GP 2100 will complement and augment existing long-term monitoring activities being conducted at ASU, such as the CAP LTER project, one of only two such urban LTER sites in the nation. Launching a satellite in cooperation with NASA is one monitoring possibility. This "Phoenix-Sat" would pass over the region twice daily, enabling diurnal measurements of such dynamic parameters as traffic, air quality, soil moisture and construction. It is possible that the Phoenix-Sat could be part of a larger international remote-sensing program for urban resource monitoring. Tools such as the data archives, Urban eAtlas, Sim Phoenix, the Decision Theater and Phoenix-Sat will enable scholars and decision makers alike to probe the major issues that metropolitan areas like Phoenix will face in the coming century. As a result, problems may be foreseen and avoided and opportunities pursued with vigor.
Faculty in the life, physical and social sciences at Arizona State University are currently compiling a comprehensive suite of information about the region. Planners, policy analysts and educators also could identify a series of key response variables and parameters for a Decision Theater. Computer scientists could program this complex information so that it can be displayed in both two- and three-dimensional formats, as well as animated views illustrating changes through time. The data could be automatically updated from dynamic government and university databases, from hundreds of sensors throughout the metropolitan region, and from orbiting satellites.
In this first-of-its-kind Decision Theater, high quality audio and visual presentation systems will include a 180-degree screen, which provides an immersive, synthetic environment along with comfortable ergonomics. This arrangement enables decision makers and researchers to come together to explore, debate and analyze options for the future. The Decision Theater is capable of high-resolution stereoscopic viewing using shuttered glasses. A visitor can have her or his viewing position tracked (''head-tracking''), giving the impression of truly walking within the data and data results, pondering the possible landscapes of the future from different angles. It could be associated with an innovative Planetary Imaging Faculty set up jointly by ASU and the Jet Propulsion Laboratory, as well as dance and visual representation projects from ASU's Institute for Studies in the Arts. While real-time interaction with data and models in the Decision Theater is engrossing, a comparably rich on-line experience is also possible through the use of web-based multimedia, text, data download and upload, and modeling tools. The virtual Decision Theater allows a participant to interact with a Sim Phoenix-like game.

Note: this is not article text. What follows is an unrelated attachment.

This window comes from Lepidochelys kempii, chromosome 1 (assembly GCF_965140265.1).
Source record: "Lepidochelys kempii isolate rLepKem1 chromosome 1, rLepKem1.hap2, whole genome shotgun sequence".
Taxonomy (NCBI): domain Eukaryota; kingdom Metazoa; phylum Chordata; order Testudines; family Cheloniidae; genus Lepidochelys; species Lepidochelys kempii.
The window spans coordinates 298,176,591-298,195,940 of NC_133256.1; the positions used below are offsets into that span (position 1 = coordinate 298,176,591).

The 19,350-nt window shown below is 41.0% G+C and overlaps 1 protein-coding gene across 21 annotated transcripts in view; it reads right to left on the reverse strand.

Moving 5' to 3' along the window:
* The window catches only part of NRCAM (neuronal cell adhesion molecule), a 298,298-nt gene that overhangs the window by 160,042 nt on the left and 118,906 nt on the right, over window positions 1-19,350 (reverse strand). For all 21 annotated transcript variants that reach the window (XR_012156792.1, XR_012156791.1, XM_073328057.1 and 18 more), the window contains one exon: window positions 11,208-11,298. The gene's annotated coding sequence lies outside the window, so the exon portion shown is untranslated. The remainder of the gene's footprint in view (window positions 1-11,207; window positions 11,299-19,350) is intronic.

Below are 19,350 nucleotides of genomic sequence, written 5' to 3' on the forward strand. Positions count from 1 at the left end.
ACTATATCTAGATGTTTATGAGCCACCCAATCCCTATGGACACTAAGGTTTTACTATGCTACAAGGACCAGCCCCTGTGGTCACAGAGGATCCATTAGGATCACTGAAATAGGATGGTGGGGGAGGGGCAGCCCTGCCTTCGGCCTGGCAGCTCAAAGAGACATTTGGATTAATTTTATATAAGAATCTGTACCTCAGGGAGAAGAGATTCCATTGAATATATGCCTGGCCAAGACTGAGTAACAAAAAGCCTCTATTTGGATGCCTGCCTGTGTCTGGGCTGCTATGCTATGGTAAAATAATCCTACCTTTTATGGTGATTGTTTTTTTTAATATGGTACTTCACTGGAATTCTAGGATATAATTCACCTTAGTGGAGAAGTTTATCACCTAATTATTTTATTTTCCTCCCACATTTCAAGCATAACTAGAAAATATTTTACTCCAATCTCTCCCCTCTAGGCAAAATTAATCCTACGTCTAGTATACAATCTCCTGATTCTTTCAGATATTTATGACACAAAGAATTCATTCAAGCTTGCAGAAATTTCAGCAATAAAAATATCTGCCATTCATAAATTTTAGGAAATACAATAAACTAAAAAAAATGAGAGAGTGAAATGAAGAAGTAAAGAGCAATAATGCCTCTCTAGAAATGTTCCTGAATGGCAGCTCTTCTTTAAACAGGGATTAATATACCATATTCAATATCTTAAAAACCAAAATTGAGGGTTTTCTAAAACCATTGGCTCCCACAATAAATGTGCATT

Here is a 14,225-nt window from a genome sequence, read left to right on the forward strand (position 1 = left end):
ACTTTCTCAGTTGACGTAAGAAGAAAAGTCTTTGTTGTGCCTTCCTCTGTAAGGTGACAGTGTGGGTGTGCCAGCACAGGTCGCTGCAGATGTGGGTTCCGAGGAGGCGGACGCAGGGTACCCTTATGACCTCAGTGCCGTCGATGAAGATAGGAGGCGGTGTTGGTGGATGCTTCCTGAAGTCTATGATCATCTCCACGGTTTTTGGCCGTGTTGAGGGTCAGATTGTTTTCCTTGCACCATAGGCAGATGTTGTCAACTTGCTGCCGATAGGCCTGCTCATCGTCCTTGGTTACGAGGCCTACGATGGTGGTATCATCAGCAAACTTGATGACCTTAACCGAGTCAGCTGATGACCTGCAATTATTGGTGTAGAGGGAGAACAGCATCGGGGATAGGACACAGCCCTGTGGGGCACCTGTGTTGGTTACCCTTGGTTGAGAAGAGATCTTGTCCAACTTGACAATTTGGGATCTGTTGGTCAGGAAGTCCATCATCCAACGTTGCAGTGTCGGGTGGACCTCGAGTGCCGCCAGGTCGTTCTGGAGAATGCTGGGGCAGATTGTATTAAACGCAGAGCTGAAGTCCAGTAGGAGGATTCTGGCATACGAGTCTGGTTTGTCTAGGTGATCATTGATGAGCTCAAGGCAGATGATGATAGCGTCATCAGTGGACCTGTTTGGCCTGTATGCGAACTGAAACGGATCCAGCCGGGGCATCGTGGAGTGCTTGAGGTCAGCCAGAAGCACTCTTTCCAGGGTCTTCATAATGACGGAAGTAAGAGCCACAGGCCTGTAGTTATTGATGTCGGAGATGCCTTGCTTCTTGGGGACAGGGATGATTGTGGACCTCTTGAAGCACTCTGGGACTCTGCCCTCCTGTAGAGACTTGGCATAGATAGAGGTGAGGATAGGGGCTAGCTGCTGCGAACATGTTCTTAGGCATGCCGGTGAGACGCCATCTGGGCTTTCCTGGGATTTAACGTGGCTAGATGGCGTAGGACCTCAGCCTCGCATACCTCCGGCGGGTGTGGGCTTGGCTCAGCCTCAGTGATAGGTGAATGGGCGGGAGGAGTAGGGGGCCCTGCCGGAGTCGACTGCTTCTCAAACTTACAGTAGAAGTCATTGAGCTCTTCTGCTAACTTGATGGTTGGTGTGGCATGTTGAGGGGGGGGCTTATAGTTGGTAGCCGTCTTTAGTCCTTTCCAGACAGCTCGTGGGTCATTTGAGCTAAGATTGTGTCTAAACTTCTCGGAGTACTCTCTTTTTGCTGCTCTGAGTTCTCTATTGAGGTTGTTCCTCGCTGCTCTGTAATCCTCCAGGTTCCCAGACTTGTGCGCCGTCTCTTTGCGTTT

How will the Decision Theater be implemented? Four interactive parameters appear especially crucial for modeling the future: water availability, air quality, open space and land use. ASU and its community and government partners already possess an enormous storehouse of data on these parameters, but the challenge is to combine the data in meaningful ways. To this end, the Greater Phoenix 2100 team, in conjunction with the Arizona Department of Water Resources and the U.S. Geological Survey, is now developing a water availability prototype that would use the hydrologic cycle to model regional water availability using factors of precipitation, supply, evaporation and demand to illustrate water futures both graphically and spatially.
A Model for Other Metropolitan Regions
Generations of citizens and scholars will benefit from Greater Phoenix 2100. The project will result in products that will help community and business leaders make wiser decisions. It will assist local, state, and federal officials in planning and designing programs and policies. The project will aid teachers and students in their understanding of natural and social processes. Greater Phoenix 2100 presents uniquely complex targets for technological, scientific and policy analysis advancements. It will produce and facilitate interaction with massive, typically disparate, datasets. Because its major components are easily transferable to other urban regions, the project can provide a model for other places interested in pursuing similar initiatives. In this century, some two-thirds of the world's population will live in urban areas. Greater Phoenix 2100 has far-reaching implications concerning the application of knowledge capital to regional and urban decision-making in order to maximize social capital while maintaining the natural capital of the metropolitan region.
Frederick Steiner, an internationally recognized expert on environmental planning, is dean of the School of Architecture at the University of Texas at Austin. He was formerly professor and director of the School of Planning and Landscape Architecture at Arizona State University.
Simmonds, Roger and Gary Hack, editors. 2000. Global City Regions: Their Emerging Forms. London: Spon Press.